A litigator’s dream; choice of laws, statutes of limitation and evidentiary issues. Bombardier Aerospace Corporation versus Signature Flight Support Corporation.
Bombardier manages an 83-aircraft fleet for use by its clients across the United States. Signature is a Fixed Base Operator (“FBO”), providing ground services to aircraft owners/operators at airports nationwide. Bombardier and Signature entered into a FBO Services Agreement for Signature to perform FBO services on Bombardier’s aircraft fleet at numerous airports in the United States. Between 2004 and 2006, Signature damaged six aircraft in Bombardier’s fleet.
There was a trial and Signature won! But, they lost on a statute of limitations claim. Bombardier appealed and so did Signature. First, the court found that Florida law allows contracts to use the law of another state, in this case, Texas. Then, the court found that Signature was injured when the trial court judge used the Florida statute of limitations rather than the Texas one. Three of the six claims were tossed out. Then, the court looked at a rather nifty Texas law provision. “Under Texas law, if a claimant makes an excessive demand, the claimant may forfeit its right to attorney’s fees in the ensuing litigation.” The Florida trial court, however, allowed the jury to consider the excessive demand as an affirmative defense to the whole claim. “The Texas
doctrine of excessive demand is an affirmative defense only to an award of attorney’s fees.” So, if in Texas, you make an excessive demand, you still get your money; you just lose the right to get fees for getting your money.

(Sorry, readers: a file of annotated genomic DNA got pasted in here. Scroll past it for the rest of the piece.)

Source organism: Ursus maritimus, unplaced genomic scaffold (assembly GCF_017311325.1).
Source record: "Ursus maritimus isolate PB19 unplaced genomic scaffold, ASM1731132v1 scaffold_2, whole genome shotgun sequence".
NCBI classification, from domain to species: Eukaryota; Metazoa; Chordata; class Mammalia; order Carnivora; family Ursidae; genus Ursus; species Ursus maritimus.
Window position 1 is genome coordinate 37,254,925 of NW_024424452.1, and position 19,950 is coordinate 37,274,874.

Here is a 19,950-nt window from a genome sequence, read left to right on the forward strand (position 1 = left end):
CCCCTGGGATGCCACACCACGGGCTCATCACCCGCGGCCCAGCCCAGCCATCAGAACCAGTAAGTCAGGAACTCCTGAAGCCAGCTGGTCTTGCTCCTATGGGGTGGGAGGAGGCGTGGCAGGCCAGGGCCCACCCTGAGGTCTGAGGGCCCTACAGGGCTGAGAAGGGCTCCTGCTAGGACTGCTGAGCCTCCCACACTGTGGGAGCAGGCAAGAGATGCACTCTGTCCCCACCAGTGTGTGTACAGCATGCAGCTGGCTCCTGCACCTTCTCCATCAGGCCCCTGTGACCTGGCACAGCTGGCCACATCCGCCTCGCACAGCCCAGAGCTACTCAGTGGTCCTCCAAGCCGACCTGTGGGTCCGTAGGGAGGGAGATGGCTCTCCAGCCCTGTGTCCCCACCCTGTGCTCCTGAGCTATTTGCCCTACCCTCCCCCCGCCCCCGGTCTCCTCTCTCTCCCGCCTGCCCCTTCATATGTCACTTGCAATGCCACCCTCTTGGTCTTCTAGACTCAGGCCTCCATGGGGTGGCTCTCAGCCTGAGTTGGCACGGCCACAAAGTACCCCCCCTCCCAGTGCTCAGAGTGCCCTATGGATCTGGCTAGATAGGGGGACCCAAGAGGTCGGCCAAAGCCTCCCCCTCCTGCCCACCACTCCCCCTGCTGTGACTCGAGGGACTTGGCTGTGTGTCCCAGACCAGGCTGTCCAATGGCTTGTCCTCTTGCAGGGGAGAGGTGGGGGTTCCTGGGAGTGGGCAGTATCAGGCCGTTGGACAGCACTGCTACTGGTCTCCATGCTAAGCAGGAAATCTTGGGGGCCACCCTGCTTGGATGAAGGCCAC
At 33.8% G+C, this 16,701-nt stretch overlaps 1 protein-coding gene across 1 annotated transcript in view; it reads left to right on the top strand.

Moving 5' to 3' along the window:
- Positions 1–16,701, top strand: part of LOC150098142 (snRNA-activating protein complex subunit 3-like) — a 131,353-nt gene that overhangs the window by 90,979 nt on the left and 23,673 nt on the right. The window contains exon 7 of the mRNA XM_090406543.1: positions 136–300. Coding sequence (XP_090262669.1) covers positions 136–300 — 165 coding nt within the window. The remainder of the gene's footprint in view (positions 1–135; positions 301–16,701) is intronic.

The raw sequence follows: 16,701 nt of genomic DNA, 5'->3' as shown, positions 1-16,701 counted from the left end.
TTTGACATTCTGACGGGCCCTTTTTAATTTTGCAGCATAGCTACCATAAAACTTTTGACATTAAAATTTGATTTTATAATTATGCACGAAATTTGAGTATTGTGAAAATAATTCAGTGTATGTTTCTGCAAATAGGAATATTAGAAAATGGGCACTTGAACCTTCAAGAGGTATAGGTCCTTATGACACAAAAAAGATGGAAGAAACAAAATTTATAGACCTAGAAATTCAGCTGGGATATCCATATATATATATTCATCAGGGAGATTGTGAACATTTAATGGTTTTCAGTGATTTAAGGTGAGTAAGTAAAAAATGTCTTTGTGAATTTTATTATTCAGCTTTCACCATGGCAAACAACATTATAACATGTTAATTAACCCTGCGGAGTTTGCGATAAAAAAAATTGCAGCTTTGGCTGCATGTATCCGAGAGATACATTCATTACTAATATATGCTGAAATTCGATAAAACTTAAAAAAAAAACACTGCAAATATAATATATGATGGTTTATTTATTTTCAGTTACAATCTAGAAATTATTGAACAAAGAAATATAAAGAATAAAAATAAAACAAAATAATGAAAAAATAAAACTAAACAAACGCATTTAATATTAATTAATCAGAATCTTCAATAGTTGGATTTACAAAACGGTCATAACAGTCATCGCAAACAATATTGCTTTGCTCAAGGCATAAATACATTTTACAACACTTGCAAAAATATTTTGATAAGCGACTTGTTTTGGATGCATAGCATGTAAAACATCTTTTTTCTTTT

The court kicked out claims for damage to three planes; but, remanded for a trial on damages for the other three. One is reminded of poor King Pyrrhus. For a brief period (280-275 BC), the Epirote leader Pyrrhus managed to make Epirus the most powerful state in the Greek world, and his armies marched against Rome during an unsuccessful campaign in Italy. Pyrrus smashed the Roman Legion at Heraclea in 280 BC and whipped them again at Asculum in 279 BC. Plutarch commented the he lost, a “great part of the forces he brought with him, and almost all his particular friends and principal commanders; there were no others there to make recruits, and he found the confederates in Italy backward. On the other hand, as from a fountain continually flowing out of the city, the Roman camp was quickly and plentifully filled up with fresh men, not at all abating in courage for the loss they sustained, but even from their very anger gaining new force and resolution to go on with the war.”
His lieutenant came up to Pyrrhus and congratulated him on his victory. Then Pyrrhus said, “If we are victorious in one more battle with the Romans, we shall be utterly ruined.”
Good luck at the re-trial boys.